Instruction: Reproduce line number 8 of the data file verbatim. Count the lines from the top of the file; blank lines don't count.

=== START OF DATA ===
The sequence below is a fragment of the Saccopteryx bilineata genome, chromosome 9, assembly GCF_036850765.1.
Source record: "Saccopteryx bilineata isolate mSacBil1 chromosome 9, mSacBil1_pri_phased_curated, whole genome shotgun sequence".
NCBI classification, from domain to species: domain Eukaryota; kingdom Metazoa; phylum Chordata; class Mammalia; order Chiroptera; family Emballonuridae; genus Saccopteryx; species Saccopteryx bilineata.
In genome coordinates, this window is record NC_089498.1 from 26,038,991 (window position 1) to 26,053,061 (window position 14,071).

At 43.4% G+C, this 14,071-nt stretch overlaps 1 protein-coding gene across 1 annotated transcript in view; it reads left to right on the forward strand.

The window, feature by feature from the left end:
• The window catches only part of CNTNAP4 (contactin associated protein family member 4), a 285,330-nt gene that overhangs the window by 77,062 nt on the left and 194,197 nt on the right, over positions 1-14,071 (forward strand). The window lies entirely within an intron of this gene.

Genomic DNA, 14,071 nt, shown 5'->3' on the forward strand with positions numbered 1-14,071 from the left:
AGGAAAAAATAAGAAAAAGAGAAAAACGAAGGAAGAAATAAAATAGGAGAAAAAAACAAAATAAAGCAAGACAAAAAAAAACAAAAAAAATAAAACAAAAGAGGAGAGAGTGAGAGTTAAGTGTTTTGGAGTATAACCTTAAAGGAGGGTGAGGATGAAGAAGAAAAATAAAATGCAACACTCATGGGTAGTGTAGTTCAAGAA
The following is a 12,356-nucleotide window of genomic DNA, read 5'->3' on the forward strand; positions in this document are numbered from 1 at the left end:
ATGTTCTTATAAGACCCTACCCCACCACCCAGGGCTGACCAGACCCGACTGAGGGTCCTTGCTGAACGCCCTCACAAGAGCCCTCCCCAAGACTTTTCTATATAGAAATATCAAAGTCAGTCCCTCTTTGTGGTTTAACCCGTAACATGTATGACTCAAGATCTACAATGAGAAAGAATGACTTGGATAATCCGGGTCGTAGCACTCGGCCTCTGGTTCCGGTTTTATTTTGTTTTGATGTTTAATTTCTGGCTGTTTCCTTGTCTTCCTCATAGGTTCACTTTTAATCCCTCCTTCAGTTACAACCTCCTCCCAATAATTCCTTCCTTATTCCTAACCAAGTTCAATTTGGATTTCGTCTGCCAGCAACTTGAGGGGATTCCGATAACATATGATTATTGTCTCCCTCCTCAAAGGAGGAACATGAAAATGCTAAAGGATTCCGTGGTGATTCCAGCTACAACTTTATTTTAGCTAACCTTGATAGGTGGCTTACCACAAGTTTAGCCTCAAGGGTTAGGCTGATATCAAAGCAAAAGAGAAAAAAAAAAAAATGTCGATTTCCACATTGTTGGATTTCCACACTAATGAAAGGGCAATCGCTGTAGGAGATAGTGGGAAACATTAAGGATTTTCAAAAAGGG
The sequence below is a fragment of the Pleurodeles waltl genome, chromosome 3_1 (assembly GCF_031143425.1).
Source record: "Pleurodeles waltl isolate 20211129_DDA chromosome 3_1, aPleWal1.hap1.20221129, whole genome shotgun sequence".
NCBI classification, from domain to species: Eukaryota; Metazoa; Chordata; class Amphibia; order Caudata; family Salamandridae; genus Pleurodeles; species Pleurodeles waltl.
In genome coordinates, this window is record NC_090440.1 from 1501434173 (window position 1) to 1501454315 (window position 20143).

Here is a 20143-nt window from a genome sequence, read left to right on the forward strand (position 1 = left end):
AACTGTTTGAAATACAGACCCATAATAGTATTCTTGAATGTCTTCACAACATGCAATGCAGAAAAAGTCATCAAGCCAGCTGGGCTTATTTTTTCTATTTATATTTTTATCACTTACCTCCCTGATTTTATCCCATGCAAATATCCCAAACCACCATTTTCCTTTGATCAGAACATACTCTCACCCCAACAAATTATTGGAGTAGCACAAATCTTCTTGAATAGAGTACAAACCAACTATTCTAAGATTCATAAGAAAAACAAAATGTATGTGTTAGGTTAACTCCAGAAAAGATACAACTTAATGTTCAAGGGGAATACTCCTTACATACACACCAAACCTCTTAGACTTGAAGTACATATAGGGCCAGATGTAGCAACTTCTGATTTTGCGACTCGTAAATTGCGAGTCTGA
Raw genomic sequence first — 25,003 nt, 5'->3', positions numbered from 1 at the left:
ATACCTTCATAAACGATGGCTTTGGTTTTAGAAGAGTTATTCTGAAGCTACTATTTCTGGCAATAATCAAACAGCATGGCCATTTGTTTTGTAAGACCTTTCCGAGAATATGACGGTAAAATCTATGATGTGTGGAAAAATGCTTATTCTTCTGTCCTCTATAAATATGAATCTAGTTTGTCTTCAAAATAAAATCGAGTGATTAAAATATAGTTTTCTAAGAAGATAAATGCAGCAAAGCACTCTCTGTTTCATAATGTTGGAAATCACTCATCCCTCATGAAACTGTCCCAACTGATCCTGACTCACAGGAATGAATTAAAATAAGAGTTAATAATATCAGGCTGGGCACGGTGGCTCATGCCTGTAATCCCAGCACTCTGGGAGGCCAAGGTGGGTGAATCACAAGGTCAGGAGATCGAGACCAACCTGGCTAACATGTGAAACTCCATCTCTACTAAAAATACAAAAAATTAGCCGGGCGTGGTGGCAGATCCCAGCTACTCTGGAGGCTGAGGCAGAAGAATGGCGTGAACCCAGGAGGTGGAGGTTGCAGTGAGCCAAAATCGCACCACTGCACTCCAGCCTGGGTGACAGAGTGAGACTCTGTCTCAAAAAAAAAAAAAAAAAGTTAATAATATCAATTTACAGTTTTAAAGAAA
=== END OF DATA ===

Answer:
Genomic DNA, 14,071 nt, shown 5'->3' on the forward strand with positions numbered 1-14,071 from the left: